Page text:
Yet Obama, and many in Congress, want to give free rides to the foreign students, with unlimited numbers of work visas and green cards — without any regard to quality at all.  It’s an absurd policy.

So, Why DID Sen. Blumenthal Cosponsor the I-Squared Bill?

A friend in a little H-1B discussion group I participate in asked the other day why Senator Richard Blumenthal (D-CT) had signed on as a cosponsor of the I-Squared bill, which I characterized in my last blog post as the worst H-1B “reform” bill I’d ever seen.  Normally, I’m not interested in who sponsors what — as I’ve often pointed out, I don’t lobby, and I’m usually the last to know about the political ins and outs on legislation — but the degree to which my friend was surprised about Blumenthal and I-Squared intrigued me.  Thus I noted with interest today’s article in the New London (CT) Day, “Blumenthal Defends Bill to Increase guestworkers.”

At least judging from the article, my answer to my friend’s question would be, “Clearly, Blumenthal made some kind of political deal, and is now trying to put a good face on it.”  His phrasing in the article is mostly straight from the industry lobbyists’ standard talking points, and his attempts to rationalize his action by saying his role as a cosponsor will keep him in the game, so he can add some worker protections into the legislation, are just plain feeble-sounding.

For example, he cites the standard industry line that the long-term solution to the (claimed) tech labor shortage is to train more Americans for tech jobs, but the short-term solution is H-1B.  Of course, that presumes that there IS a shortage in the first place, which just can’t be true in view of the flat wages. But that has been the industry’s mantra for as long as I’ve been following this issue (starting in 1993!); they know that this line works, and apparently so does Blumenthal.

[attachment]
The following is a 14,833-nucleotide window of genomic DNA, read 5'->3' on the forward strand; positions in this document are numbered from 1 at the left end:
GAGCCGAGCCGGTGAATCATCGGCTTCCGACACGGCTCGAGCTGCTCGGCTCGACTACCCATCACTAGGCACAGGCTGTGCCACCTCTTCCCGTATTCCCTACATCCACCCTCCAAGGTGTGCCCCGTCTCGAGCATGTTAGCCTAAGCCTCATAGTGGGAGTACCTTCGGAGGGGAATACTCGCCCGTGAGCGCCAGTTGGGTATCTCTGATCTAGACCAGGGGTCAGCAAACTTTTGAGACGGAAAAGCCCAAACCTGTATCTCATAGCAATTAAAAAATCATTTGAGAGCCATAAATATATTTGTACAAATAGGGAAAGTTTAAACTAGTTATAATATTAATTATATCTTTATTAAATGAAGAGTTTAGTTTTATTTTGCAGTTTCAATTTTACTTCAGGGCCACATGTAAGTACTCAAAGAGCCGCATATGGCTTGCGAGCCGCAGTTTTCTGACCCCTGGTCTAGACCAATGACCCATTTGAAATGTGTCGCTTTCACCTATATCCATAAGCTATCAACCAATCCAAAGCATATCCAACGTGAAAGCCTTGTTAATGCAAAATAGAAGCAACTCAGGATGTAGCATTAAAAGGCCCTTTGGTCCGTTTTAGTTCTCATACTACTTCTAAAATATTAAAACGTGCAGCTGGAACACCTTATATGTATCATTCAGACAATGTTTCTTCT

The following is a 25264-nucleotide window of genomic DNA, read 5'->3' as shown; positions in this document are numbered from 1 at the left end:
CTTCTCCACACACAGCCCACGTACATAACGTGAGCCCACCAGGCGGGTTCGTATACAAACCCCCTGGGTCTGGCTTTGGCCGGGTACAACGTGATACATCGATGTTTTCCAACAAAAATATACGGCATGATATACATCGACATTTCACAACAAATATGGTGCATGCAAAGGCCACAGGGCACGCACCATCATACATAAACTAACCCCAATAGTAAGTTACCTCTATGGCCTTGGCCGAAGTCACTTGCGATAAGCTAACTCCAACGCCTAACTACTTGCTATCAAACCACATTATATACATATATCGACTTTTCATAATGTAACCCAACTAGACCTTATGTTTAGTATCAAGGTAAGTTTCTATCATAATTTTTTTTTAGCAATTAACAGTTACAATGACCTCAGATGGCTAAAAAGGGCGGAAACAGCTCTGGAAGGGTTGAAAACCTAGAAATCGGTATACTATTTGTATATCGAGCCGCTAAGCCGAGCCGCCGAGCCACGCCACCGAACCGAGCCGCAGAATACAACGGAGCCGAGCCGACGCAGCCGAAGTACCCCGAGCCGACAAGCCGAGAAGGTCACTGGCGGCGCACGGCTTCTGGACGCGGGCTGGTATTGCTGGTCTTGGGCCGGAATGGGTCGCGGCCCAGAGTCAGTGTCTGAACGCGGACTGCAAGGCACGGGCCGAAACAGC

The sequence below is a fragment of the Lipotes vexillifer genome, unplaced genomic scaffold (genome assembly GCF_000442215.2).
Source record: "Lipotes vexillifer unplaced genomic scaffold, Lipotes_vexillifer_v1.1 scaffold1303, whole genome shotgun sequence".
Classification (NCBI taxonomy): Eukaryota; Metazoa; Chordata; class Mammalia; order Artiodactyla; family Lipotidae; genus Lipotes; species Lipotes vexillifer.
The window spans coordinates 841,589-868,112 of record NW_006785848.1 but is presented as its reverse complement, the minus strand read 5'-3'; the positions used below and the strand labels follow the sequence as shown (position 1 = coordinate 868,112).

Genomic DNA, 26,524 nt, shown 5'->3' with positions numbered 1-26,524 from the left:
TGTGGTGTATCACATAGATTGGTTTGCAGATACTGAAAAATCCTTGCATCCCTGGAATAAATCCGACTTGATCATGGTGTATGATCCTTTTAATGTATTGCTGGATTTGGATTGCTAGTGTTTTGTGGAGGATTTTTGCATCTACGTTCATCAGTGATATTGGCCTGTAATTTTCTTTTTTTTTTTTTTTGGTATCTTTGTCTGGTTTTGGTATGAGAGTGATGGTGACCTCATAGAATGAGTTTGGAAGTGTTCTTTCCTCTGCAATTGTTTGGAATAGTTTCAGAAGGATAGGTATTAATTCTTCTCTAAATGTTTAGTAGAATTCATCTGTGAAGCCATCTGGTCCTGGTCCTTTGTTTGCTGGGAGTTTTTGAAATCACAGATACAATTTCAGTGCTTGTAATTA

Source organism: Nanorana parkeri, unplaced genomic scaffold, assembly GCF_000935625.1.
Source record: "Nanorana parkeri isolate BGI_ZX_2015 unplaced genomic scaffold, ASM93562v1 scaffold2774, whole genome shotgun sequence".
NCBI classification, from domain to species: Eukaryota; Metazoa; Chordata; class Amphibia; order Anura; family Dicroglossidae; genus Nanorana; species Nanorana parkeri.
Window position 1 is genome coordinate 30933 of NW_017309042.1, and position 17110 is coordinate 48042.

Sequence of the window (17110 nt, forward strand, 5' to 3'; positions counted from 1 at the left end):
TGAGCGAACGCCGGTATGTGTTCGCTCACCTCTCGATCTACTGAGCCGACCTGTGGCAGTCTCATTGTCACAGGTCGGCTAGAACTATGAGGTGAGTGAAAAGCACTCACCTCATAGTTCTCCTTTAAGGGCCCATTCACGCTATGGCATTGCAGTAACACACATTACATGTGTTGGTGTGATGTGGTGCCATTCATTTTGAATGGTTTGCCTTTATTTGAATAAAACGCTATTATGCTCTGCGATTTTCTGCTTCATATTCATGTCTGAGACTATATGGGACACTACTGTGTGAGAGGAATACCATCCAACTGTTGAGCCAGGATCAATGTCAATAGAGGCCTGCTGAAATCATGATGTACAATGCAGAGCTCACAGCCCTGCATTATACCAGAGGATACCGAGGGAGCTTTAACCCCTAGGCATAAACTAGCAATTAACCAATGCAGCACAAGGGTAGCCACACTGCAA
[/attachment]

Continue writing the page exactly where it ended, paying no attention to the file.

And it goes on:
Blumenthal also uses another standard industry lobbyist line, “The [H-1B] law isn’t being enforced vigorously enough.”  On the contrary, violations of the law are rare (and in most cases mild), though for a very bad reason: The law is so filled with loopholes that employers don’t have to cheat in order to get cheap labor.

And finally, Blumenthal invokes the industry lobbyists’ favorite showstopper:  “[F]or every one green card recipient who gets a job utilizing high-tech skills, studies have shown that 2.6 additional jobs are created for American workers.”  This research genre is fraught with major methodological problems; even the staunchly pro-H-1B Wall Street Journal said so. The 2.6 figure comes from the industry-sponsored research of Madeline Zavodny, an economist at Agnes Scott College. Recently, analysis by R. Davis, summarized in my blog, has shown severe problems with Zavodny’s numbers.

Interestingly, Blumenthal mentions the immobility issue that I’ve said is so important, but he gets it wrong.  It’s the green card sponsorees who are immobile, not H-1Bs in general, and the 60-day rule he cites wouldn’t do much, other than giving the weaker H-1Bs more time to find another job after being laid off.

One blogger, in reviewing this London Day article, cites an interesting personal reason for his disappointment as Blumenthal’s action regarding the bill:

This is a bit of a hobby horse of mine. Years ago I wrote about the fact that The Hartford decided that my sister and her co-workers were no longer skilled enough and/or were unwilling to perform their jobs. It therefore hired H1-B workers from India to replace them, which they did, once the unskilled Americans whose jobs they were taking trained them.